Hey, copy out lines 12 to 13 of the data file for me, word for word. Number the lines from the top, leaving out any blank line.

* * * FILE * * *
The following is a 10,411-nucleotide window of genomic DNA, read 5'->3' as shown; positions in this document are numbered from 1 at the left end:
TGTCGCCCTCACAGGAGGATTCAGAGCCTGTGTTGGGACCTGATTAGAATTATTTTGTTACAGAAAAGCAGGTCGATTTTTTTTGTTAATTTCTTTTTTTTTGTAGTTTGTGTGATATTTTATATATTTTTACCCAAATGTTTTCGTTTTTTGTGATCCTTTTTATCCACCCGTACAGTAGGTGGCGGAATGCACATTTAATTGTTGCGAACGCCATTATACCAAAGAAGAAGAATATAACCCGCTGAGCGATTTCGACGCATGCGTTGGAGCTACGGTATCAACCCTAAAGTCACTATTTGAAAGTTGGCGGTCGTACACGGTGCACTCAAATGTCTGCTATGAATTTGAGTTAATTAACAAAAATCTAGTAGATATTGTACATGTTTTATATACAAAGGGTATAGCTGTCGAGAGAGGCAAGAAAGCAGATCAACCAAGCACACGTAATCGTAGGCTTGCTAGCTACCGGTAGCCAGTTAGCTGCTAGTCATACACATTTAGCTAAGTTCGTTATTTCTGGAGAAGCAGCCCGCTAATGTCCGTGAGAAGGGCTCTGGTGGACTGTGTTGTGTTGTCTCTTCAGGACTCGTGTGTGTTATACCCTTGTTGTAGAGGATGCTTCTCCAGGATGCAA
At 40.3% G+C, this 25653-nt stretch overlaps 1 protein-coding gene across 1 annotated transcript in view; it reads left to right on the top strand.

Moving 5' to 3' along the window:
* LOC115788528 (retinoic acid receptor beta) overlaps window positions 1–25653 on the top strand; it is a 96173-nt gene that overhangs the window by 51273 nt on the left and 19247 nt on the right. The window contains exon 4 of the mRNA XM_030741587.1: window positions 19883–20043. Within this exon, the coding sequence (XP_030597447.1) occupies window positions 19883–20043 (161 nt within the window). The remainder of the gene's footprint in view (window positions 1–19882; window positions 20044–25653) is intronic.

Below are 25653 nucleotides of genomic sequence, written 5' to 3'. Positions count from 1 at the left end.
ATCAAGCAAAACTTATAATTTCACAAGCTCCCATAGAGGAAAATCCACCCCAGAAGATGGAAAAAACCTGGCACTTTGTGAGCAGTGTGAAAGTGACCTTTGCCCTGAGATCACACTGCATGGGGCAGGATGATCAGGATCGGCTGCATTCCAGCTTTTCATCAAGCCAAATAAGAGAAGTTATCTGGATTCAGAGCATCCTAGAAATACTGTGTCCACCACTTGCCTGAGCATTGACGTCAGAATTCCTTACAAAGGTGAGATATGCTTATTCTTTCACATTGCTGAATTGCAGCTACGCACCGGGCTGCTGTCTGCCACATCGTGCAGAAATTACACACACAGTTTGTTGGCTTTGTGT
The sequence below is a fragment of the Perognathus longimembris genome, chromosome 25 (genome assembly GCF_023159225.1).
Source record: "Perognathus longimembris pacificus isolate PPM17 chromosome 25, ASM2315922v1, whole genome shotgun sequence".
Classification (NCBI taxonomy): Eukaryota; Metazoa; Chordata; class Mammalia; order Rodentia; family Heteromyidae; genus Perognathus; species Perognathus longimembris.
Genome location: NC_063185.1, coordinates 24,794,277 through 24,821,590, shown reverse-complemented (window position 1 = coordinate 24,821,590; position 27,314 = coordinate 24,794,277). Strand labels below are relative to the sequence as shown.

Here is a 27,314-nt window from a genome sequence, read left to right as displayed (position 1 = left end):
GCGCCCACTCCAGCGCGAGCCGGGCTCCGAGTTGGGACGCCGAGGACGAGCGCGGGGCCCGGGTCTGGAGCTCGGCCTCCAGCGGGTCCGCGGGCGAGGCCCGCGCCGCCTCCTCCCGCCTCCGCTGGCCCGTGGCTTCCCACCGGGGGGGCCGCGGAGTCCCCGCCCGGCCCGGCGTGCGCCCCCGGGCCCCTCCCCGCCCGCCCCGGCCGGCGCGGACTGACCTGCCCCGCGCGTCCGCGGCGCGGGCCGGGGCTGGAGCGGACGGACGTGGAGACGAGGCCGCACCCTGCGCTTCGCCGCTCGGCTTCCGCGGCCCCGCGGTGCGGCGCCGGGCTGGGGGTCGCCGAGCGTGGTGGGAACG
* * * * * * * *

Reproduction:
Here is a 27,314-nt window from a genome sequence, read left to right as displayed (position 1 = left end):
GCGCCCACTCCAGCGCGAGCCGGGCTCCGAGTTGGGACGCCGAGGACGAGCGCGGGGCCCGGGTCTGGAGCTCGGCCTCCAGCGGGTCCGCGGGCGAGGCCCGCGCCGCCTCCTCCCGCCTCCGCTGGCCCGTGGCTTCCCACCGGGGGGGCCGCGGAGTCCCCGCCCGGCCCGGCGTGCGCCCCCGGGCCCCTCCCCGCCCGCCCCGGCCGGCGCGGACTGACCTGCCCCGCGCGTCCGCGGCGCGGGCCGGGGCTGGAGCGGACGGACGTGGAGACGAGGCCGCACCCTGCGCTTCGCCGCTCGGCTTCCGCGGCCCCGCGGTGCGGCGCCGGGCTGGGGGTCGCCGAGCGTGGTGGGAACG